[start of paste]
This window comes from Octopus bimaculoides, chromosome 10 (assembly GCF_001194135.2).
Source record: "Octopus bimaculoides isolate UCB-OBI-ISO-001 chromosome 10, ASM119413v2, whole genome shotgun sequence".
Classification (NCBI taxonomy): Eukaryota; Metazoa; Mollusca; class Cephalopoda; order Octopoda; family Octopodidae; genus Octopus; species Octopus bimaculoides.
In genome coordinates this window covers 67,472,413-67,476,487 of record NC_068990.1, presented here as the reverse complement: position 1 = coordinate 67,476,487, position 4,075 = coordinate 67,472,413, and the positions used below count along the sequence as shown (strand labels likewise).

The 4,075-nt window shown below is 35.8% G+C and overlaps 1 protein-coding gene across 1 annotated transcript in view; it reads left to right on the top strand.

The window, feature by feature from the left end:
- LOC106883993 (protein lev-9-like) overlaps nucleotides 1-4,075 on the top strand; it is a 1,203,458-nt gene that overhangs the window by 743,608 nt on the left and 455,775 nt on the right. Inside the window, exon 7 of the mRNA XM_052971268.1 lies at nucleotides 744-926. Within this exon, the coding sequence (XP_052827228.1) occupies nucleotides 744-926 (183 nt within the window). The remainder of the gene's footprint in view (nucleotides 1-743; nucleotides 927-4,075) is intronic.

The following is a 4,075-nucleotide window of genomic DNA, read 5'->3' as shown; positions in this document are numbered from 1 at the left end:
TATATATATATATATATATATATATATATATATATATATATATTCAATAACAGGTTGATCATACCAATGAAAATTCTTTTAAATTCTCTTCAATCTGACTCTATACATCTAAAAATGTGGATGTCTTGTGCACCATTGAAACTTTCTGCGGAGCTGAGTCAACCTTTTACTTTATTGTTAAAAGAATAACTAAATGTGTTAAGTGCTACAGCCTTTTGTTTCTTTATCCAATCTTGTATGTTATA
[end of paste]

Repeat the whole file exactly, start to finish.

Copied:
This window comes from Octopus bimaculoides, chromosome 10 (assembly GCF_001194135.2).
Source record: "Octopus bimaculoides isolate UCB-OBI-ISO-001 chromosome 10, ASM119413v2, whole genome shotgun sequence".
Classification (NCBI taxonomy): Eukaryota; Metazoa; Mollusca; class Cephalopoda; order Octopoda; family Octopodidae; genus Octopus; species Octopus bimaculoides.
In genome coordinates this window covers 67,472,413-67,476,487 of record NC_068990.1, presented here as the reverse complement: position 1 = coordinate 67,476,487, position 4,075 = coordinate 67,472,413, and the positions used below count along the sequence as shown (strand labels likewise).

The 4,075-nt window shown below is 35.8% G+C and overlaps 1 protein-coding gene across 1 annotated transcript in view; it reads left to right on the top strand.

The window, feature by feature from the left end:
- LOC106883993 (protein lev-9-like) overlaps nucleotides 1-4,075 on the top strand; it is a 1,203,458-nt gene that overhangs the window by 743,608 nt on the left and 455,775 nt on the right. Inside the window, exon 7 of the mRNA XM_052971268.1 lies at nucleotides 744-926. Within this exon, the coding sequence (XP_052827228.1) occupies nucleotides 744-926 (183 nt within the window). The remainder of the gene's footprint in view (nucleotides 1-743; nucleotides 927-4,075) is intronic.

The following is a 4,075-nucleotide window of genomic DNA, read 5'->3' as shown; positions in this document are numbered from 1 at the left end:
TATATATATATATATATATATATATATATATATATATATATATTCAATAACAGGTTGATCATACCAATGAAAATTCTTTTAAATTCTCTTCAATCTGACTCTATACATCTAAAAATGTGGATGTCTTGTGCACCATTGAAACTTTCTGCGGAGCTGAGTCAACCTTTTACTTTATTGTTAAAAGAATAACTAAATGTGTTAAGTGCTACAGCCTTTTGTTTCTTTATCCAATCTTGTATGTTATA